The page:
A spring-flowering bulb, tulips are usually planted outdoors to the garden in fall so they have time to establish roots. Potted tulips are also readily available in late winter, sold as Easter gifts or to bring some color indoors while it is still cold outdoors. These potted tulips can be transplanted out to the garden in spring, though they will not bloom again until the following year. Potted tulips have usually been forced into bloom, so proper care prior to planting out to the garden is necessary if they are to survive to bloom the following year.
Preparing for Transplanting
Cut off the flower stalk at the base once the tulip flower begins to wilt. This stops seed production, allowing the plant to focus its energy on restoring its bulb for next year.
Place the tulip in a windowsill where it receives at least six hours of direct sunlight a day. This allows the foliage to produce nutrients for bulb development.
Water as needed to keep the soil moist but not soggy until the foliage dies back on its own. Water with a soluble, balanced plant food once every two weeks, following the application rate recommended on the package.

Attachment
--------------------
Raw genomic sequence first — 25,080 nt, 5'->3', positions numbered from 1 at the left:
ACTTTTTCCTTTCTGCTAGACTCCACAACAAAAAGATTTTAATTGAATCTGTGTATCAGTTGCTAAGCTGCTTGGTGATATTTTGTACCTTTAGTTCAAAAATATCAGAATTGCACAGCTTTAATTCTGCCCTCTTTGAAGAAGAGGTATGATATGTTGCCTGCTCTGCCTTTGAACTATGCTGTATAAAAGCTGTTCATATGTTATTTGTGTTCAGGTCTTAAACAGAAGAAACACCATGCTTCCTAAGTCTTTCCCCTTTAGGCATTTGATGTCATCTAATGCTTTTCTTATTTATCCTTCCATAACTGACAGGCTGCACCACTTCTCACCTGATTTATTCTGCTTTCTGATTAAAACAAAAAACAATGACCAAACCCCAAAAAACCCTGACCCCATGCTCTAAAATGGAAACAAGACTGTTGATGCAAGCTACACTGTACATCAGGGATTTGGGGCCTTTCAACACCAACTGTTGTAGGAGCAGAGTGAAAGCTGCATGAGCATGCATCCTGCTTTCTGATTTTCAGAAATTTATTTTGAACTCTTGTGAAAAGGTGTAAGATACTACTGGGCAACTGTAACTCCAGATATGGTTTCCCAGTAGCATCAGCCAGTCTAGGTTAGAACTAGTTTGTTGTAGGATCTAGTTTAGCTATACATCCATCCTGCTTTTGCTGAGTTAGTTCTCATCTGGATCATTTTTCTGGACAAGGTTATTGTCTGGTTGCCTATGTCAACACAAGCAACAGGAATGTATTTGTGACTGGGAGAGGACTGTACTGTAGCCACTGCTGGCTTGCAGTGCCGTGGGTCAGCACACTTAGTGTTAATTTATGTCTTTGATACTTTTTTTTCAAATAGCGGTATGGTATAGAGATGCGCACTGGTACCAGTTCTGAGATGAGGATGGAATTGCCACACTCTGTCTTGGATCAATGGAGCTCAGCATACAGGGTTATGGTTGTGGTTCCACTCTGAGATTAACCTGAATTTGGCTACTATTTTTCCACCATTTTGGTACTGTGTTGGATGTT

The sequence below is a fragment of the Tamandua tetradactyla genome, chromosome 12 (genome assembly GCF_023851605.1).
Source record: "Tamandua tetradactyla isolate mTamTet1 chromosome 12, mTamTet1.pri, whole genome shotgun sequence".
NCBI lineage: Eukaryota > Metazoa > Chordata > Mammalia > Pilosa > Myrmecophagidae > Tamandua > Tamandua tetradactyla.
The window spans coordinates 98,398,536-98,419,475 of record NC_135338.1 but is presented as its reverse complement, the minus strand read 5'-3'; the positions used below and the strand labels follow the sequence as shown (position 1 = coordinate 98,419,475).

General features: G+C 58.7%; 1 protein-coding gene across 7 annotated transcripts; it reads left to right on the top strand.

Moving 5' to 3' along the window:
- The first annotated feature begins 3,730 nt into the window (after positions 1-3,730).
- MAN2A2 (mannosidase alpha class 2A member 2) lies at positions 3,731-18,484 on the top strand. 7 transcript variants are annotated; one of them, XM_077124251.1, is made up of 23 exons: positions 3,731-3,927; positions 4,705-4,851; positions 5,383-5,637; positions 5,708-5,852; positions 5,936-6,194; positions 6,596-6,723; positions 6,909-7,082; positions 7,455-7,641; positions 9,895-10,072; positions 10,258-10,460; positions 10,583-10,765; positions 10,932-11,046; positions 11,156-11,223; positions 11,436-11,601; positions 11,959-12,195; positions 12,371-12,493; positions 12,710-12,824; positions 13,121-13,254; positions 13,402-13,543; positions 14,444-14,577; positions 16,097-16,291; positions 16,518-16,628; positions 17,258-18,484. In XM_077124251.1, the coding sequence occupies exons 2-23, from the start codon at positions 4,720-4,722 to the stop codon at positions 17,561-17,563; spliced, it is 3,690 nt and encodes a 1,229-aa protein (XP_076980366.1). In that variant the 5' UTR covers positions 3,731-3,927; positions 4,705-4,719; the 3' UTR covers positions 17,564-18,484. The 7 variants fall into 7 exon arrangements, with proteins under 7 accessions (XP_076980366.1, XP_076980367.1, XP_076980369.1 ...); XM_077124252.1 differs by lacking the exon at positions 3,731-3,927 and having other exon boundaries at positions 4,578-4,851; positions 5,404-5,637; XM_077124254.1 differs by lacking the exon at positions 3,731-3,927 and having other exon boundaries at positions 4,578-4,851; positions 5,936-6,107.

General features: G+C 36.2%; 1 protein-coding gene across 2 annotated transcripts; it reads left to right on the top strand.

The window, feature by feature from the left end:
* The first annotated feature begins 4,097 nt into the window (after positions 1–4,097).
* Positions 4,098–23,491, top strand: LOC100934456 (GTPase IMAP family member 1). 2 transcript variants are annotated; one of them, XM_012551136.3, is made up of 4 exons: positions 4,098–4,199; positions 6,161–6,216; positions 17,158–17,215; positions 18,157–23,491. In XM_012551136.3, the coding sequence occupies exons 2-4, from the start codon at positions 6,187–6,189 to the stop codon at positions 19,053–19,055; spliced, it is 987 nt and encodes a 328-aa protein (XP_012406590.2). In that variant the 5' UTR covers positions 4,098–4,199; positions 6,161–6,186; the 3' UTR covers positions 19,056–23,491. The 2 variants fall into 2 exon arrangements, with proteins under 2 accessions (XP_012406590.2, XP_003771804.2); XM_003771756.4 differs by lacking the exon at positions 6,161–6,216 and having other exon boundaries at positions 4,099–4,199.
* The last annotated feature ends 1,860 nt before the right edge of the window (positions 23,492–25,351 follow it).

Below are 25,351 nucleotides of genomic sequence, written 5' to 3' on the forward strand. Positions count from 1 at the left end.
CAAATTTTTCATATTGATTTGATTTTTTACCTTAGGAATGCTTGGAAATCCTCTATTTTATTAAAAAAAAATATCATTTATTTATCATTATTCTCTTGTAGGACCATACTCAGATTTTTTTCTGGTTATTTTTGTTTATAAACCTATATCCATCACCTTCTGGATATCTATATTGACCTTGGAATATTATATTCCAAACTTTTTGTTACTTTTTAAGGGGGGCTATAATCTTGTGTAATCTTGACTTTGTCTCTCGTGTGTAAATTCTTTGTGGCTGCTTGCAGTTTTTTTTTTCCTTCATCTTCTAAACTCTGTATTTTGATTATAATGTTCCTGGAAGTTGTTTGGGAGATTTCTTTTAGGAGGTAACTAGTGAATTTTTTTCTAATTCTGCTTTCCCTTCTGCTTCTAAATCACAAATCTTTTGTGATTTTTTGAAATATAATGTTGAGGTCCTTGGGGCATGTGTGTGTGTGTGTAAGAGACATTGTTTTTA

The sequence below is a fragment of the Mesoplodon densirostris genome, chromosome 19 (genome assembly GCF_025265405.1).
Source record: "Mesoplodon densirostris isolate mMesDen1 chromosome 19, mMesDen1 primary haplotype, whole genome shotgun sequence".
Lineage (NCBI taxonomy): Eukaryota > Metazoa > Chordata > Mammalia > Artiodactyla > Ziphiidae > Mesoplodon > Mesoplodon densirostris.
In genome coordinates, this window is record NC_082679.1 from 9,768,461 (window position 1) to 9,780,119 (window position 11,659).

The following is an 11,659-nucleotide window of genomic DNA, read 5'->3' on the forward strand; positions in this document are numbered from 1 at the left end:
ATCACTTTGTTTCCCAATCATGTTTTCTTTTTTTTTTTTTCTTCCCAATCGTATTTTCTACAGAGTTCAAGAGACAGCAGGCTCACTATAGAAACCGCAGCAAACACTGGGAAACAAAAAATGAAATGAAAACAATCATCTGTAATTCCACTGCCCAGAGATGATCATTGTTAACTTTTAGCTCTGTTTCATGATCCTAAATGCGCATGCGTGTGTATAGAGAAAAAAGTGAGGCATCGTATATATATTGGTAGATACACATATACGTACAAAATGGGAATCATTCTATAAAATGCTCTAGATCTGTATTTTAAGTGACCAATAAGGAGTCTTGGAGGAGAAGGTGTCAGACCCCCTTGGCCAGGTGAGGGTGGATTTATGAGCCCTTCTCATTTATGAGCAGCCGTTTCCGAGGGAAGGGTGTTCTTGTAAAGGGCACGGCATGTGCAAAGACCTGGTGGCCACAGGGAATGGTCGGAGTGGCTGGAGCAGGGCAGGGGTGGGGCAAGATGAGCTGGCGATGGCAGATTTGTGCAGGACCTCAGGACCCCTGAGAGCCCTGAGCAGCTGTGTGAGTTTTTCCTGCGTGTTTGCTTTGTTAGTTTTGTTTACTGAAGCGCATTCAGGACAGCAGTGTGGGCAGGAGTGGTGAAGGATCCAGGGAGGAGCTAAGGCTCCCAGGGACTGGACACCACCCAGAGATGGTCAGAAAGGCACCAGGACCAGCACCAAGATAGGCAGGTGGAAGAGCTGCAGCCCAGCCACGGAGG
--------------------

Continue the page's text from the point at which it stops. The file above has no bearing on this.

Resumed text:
Cut the foliage off at the soil line once it yellows and dies back on its own. This usually occurs about six weeks after blooming stops.
Allow the soil in the pot to dry once the foliage has died. Dig the bulb out off the dry soil and inspect it for soft spots that indicate rot or disease. Only plant healthy bulbs out to the garden.
Lay a 2-inch layer of compost over the garden bed, and till it into the top 6 inches of soil. This aids drainage and adds nutrients to the soil.
Plant the tulip bulb at a depth 3 times its width, which is approximately 8 inches deep for most tulip varieties. If planting multiple bulbs, space the bulbs 4 to 6 inches apart.
Water the soil thoroughly after planting, soaking it until it feels moist at a 6-inch depth if you stick your finger into it. Lay a 2-inch layer of mulch over the planting to help retain the soil moisture over summer.
Fertilize the tulip bulbs in fall, about six weeks before the first expected frost. Apply 5 tbsp. of 10-10-10 soluble fertilizer and 2 cups of bone meal per every 10 square feet of bulb bed. The tulip produces its new roots at this time, so fertilization helps encourage healthy root development.
Lay a 3-inch layer of straw mulch over the tulip bulbs after fall fertilization to help insulate them over winter. Tulips that survived the transplanting process will bloom in spring.
About this Author
Jenny Harrington has been a freelance writer since 2006. Her published articles have appeared in various print and online publications, including the "Dollar Stretcher." Previously, she owned her own business, selling handmade items online, wholesale and at crafts fairs. Harrington's specialties include small business information, crafting, decorating and gardening.